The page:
Health Product InfoWatch - October 2016
Pub. no 150182
Health Products and Food Branch
Marketed Health Products Directorate
Health Product InfoWatch Editorial Team
- Monthly recap
- New information
- Case report: Green Tea Triple Fat Burner - risk of drug-induced liver injury
- Product monograph update: Aczone (dapsone topical gel 5%)
- Product monograph update: Edarbyclor (azilsartan medoxomil and chlorthalidone)
- Product monograph update: Ferrlecit (sodium ferric gluconate complex in sucrose injection)
- Product monograph update: Intuniv XR (guanfacine)
- Product monograph update: Pomalyst (pomalidomide)
- Product monograph update: Solu-Medrol (methylprednisolone sodium succinate) Act-O-Vial 40 mg
Health products mentioned in this issue
Pharmaceuticals and Biologics
- Aczone (dapsone topical gel 5%)
- Bexsero (multicomponent meningococcal B vaccine [recombinant, adsorbed])
- Edarbyclor (azilsartan medoxomil and chlorthalidone)
- Ferrlecit (sodium ferric gluconate complex in sucrose injection)
- Imipenem and Cilastatin for Injection
- Intuniv XR (guanfacine)
- Pomalyst (pomalidomide)
- Primaxin 500 (imipenem and cilastatin sodium)
- Soliris (eculizumab)
- Solu-Medrol (methylprednisolone sodium succinate) Act-O-Vial 40 mg
- Zarontin (ethosuximide)
Natural Health Products
This monthly publication is intended primarily for healthcare professionals and includes information on pharmaceuticals, biologics, medical devices and natural health products. It provides a summary of key health product safety information published in the previous month by Health Canada, as well as a selection of new health product safety information meant to raise awareness. New information contained in this issue is not comprehensive but rather represents a selection of clinically relevant items warranting enhanced dissemination.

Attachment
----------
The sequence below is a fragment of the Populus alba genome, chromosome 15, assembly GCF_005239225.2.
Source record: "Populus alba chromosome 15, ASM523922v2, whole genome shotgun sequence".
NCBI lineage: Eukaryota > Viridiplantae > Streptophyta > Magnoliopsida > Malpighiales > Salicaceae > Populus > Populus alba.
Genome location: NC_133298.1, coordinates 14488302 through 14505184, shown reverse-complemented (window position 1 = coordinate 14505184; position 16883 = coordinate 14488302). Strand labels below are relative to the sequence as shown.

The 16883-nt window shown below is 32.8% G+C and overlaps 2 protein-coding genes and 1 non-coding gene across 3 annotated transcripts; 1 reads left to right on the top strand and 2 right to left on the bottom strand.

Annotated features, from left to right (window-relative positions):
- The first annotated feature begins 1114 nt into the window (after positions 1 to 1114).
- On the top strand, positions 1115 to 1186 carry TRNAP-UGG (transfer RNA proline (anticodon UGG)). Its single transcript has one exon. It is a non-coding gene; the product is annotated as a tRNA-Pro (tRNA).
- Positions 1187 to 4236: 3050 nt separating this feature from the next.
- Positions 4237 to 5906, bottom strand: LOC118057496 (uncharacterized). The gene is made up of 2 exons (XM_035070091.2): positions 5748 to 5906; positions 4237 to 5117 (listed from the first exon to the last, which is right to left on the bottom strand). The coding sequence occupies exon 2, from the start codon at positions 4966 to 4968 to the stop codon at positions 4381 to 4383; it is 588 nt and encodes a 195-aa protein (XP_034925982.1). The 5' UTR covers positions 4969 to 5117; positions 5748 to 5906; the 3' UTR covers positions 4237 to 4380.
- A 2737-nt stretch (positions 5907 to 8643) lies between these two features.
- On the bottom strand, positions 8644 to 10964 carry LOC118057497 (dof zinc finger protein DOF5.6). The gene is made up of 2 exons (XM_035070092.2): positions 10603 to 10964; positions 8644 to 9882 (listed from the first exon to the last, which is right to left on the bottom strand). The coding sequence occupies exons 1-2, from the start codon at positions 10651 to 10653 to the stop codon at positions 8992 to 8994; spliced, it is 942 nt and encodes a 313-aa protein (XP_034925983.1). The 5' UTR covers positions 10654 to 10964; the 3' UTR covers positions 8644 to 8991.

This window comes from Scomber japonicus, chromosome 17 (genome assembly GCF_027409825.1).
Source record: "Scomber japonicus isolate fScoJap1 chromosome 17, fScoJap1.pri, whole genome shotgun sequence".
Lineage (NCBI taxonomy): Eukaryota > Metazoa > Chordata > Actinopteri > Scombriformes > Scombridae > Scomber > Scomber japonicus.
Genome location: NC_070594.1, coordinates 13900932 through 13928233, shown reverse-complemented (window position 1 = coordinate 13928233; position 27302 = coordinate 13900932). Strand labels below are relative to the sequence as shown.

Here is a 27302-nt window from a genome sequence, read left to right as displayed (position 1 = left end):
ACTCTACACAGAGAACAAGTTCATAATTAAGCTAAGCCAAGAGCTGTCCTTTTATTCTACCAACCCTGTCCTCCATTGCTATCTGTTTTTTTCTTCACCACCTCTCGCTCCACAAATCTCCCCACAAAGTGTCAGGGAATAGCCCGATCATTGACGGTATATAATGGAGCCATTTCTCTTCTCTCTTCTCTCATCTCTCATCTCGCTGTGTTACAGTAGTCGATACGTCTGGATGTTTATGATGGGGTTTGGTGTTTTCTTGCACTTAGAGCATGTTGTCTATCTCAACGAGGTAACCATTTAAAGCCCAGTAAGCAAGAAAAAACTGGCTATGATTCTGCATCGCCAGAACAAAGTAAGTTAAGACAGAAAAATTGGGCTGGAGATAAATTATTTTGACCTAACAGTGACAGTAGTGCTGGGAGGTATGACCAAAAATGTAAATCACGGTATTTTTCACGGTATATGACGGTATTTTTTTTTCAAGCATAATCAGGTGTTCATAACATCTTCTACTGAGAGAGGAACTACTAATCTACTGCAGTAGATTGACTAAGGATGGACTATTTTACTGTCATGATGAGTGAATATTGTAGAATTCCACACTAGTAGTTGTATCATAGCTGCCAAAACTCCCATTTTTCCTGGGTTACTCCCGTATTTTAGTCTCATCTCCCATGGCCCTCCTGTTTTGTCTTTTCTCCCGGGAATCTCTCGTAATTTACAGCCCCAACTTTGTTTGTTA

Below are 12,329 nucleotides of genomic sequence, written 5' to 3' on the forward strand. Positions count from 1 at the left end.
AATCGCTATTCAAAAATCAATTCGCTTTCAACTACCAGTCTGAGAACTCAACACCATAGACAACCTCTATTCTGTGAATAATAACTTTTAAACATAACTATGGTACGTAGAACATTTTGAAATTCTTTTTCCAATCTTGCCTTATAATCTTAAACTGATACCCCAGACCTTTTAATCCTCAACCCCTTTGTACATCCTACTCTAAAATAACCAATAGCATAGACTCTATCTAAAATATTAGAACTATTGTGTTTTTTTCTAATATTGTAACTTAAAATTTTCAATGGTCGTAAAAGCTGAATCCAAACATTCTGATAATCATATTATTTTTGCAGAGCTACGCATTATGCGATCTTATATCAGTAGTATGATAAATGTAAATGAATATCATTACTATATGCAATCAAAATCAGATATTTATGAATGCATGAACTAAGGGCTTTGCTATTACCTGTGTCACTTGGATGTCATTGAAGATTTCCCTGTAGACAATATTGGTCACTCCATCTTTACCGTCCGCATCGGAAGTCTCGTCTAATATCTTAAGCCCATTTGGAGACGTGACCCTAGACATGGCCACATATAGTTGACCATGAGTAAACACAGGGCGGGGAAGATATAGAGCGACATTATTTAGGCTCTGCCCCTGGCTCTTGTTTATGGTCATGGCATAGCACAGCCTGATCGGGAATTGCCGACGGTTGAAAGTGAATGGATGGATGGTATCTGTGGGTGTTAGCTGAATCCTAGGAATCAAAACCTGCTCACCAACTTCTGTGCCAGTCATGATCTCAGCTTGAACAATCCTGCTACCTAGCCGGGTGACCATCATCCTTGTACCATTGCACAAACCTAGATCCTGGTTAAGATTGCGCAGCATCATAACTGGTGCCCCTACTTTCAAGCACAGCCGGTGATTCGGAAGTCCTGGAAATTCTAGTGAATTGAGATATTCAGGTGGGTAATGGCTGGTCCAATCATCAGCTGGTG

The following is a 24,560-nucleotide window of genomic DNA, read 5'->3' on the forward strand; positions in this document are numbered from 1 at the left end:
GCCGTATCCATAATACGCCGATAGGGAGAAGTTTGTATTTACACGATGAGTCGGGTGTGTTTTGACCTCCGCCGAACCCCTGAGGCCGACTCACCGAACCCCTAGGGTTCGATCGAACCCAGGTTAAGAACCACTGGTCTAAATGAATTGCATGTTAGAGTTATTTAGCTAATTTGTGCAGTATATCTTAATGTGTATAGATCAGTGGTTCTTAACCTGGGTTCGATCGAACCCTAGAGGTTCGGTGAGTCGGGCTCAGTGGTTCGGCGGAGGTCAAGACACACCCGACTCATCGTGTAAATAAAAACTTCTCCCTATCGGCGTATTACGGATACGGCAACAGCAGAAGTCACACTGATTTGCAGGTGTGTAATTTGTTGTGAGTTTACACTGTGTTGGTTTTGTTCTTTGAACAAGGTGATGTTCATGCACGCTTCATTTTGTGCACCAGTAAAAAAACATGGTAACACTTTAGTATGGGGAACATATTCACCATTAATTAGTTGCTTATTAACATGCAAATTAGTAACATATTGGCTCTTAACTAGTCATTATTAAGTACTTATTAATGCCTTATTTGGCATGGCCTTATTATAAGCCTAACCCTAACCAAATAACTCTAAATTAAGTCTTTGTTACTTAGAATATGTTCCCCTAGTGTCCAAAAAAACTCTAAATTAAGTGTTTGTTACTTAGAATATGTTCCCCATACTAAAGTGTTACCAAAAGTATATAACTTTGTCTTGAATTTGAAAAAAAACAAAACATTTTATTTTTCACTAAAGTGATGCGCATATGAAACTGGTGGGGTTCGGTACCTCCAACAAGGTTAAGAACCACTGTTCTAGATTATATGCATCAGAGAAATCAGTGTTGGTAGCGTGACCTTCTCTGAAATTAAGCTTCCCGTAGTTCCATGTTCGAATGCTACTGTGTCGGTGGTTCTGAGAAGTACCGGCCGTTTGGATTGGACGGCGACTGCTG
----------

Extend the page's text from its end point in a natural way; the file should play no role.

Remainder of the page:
Reporting Adverse Reactions
Canada Vigilance Program
For more information on how to report an adverse reaction, visit the Adverse Reaction and Medical Device Problem Reporting page.
New requirements for over-the-counter acetaminophen product labels
Health Canada has recently revised the Guidance Document - Acetaminophen Labelling Standard to ensure that the labels include:
- clearer instructions on packages highlighting the importance of:
- using the lowest effective dose
- not exceeding the recommended daily maximum (4,000 mg for adults) in a 24-hour period
- using these products for no more than 5 days for pain or 3 days for fever
- not mixing them with alcohol if drinking 3 or more drinks in a day
- the statement "contains acetaminophen" in bold, red text in the top right corner on the front of the package to make it easier for consumers to know that a product contains this drug
- a new Drug Facts table for packages to provide more uniform, easier to find, read and understand product instructions, warnings and other safety information
The revised acetaminophen labelling standard also recommends that all children's liquid products include a calibrated dosing device.
The label changes apply immediately to new products that will be introduced into the Canadian market. The labels of the products already on the market are expected to be updated within 18 months.
Health Canada also issued a Notice to industry advising of a policy to limit the amount of acetaminophen in prescription combination products to no more than 325 mg.
Know your dose
The maximum recommended dose of acetaminophen for adults is 4,000 mg daily (the same as 8 extra strength tablets of 500 mg or 12 regular strength tablets of 325 mg). Taking more than the recommended dose can lead to severe or even fatal liver damage.